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Everyone is getting in on the credit card game and yesterday Apple joined the fight with its brand-new Apple Card. At first glance, it looks as good as you’d expect a product from the world’s richest company: stylishly designed, its sleek and minimalistic (not even a credit card number!), and odds are heads will turn when you pull this baby out of your wallet. But how are its perks?
Apple’s Credit Card: What We Know
According to Apple’s website, which boasts the upcoming release of the card as summer 2019, the Apple Card will be fee-free. That’s right, fee-free. That means no:
- Annual fees
- Overlimit fees
- International transaction fees
- Late payment fees
These aren’t exactly groundbreaking within the travel card community, but the lack of late payment fee is nice if you’re like me and occasionally happen to be on an airplane when your payment comes due.
Apple’s earning structure is interesting. Obviously, they’re favoring themselves here, as evidenced by the 3% cash back offered on all Apple purchases. Other than that, you earn 2% cash back on all Apple Pay purchases and 1% on every purchase made with the physical Apple Card.
Rewards are called Daily Cash – and they’re exactly that. Every day the amount you’ve earned is transferred to your Apple Cash account for you to use. It’s simple and easy.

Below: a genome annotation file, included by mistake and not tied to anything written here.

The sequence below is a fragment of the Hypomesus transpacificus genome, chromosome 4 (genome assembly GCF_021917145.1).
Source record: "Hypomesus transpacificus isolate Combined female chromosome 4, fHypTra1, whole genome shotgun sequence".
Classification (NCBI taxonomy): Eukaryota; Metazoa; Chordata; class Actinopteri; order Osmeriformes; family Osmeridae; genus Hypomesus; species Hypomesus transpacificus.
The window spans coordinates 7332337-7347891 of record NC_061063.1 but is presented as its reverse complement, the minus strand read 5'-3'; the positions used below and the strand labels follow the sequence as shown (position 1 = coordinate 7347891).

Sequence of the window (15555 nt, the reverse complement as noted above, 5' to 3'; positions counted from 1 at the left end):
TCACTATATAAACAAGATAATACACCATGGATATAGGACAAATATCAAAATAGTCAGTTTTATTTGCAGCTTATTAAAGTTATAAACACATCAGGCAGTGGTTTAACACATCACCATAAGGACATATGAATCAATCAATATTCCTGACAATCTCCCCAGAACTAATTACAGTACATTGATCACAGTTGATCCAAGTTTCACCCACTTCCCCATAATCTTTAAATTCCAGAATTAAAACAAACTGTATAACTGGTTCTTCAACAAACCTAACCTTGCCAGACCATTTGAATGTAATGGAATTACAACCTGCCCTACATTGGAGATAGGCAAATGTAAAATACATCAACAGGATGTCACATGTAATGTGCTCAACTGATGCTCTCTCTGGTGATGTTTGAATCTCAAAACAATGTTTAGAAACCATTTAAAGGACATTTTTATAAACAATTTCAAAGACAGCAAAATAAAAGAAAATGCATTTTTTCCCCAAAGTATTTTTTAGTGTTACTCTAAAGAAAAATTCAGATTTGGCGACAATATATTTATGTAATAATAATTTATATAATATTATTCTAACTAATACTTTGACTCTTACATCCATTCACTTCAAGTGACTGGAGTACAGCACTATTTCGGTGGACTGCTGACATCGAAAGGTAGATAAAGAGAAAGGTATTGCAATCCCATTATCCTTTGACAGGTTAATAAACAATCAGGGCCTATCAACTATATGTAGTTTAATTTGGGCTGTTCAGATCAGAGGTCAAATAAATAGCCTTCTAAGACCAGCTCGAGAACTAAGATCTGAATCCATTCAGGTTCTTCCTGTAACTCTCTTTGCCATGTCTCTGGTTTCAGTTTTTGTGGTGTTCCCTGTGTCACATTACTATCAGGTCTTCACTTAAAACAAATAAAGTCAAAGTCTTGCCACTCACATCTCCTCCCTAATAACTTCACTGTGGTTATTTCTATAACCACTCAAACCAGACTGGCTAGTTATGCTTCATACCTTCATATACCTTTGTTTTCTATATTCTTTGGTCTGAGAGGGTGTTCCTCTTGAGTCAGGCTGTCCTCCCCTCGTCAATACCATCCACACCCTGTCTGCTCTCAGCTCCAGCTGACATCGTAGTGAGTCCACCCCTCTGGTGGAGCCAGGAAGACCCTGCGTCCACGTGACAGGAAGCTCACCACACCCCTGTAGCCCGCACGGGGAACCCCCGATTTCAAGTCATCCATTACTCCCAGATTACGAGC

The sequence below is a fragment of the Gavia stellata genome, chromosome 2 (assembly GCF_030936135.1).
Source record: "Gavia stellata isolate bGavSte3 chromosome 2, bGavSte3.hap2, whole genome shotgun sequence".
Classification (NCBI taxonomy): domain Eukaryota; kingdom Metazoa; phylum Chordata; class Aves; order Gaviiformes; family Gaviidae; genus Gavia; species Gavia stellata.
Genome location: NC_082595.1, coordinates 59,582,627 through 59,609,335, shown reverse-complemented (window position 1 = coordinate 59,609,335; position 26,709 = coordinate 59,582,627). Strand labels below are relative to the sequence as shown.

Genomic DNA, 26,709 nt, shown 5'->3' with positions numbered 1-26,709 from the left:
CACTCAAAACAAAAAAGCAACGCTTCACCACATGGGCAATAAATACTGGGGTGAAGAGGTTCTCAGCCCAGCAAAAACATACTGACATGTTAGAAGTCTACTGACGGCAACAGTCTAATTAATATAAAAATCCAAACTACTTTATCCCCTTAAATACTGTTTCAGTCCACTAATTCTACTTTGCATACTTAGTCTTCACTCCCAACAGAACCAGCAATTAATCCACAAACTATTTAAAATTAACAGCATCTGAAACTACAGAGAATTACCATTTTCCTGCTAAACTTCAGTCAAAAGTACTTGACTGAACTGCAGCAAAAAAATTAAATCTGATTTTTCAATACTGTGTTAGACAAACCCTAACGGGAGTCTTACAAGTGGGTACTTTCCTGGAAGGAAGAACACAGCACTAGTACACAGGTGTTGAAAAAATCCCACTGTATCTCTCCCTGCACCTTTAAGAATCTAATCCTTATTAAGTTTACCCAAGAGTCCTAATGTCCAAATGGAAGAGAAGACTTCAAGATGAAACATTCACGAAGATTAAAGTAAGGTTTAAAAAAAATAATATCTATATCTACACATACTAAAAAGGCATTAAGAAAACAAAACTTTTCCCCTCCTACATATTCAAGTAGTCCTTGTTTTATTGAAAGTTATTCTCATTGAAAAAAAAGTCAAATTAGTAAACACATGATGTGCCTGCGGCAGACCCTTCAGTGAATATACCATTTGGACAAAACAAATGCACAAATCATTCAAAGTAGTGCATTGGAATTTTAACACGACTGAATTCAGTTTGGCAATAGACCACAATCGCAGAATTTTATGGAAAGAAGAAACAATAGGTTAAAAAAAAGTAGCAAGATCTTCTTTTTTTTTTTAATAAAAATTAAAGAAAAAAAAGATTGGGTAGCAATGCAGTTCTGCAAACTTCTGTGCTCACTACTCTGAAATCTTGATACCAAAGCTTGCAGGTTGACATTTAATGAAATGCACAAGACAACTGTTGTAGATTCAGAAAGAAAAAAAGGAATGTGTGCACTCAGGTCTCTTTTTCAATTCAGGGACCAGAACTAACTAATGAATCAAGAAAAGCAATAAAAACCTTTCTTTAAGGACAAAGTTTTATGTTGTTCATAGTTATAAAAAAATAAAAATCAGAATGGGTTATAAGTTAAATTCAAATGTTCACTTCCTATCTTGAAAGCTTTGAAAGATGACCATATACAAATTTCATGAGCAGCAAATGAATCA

Comparing the Apple Card to other cards
This card sits solidly in the middle ground in terms of no-fee credit cards. Some competitors include:
- Citi Double Cash Card: offers 1% cash back on spend and 1% upon payment, for a flat 2% on every purchase.
- Capital One Savor One Cash Rewards Credit Card: earns 3% cash back on dining and entertainment, 2% on groceries, and 1% on everything else.
- Chase Freedom Unlimited: earns a flat 1.5% on every purchase. Notably, rewards come in the form of Ultimate Rewards points, which means that possessing one of three other Chase cards (Chase Sapphire Preferred, Chase Sapphire Reserve, or Ink Business Preferred Credit Card) turns your flat cash back into fully usable Ultimate Rewards points, allowing you to transfer to one of Chase’s many travel partners in order to redeem outsized value.
Who Is This Card For?
While this card isn’t a game changer for most, there are a few people who could do well to sign up for the Apple Card. First, Apple enthusiasts would do well with the 3% cash back on all their different MacBook/iPad/iPhone purchases. Second, those who are interested in the idea of a rewards earning card but balk at paying annual fees could do worse- especially if they’re keen to use Apple Pay, which puts this card at the forefront of no-fee cash back earning cards. Its only real competitors are similar no-fee cards like the Citi Double Cash Card, which offers 1% cash back on spend and 1% upon payment
Is anyone here looking to sign up for the card? Sound off below!
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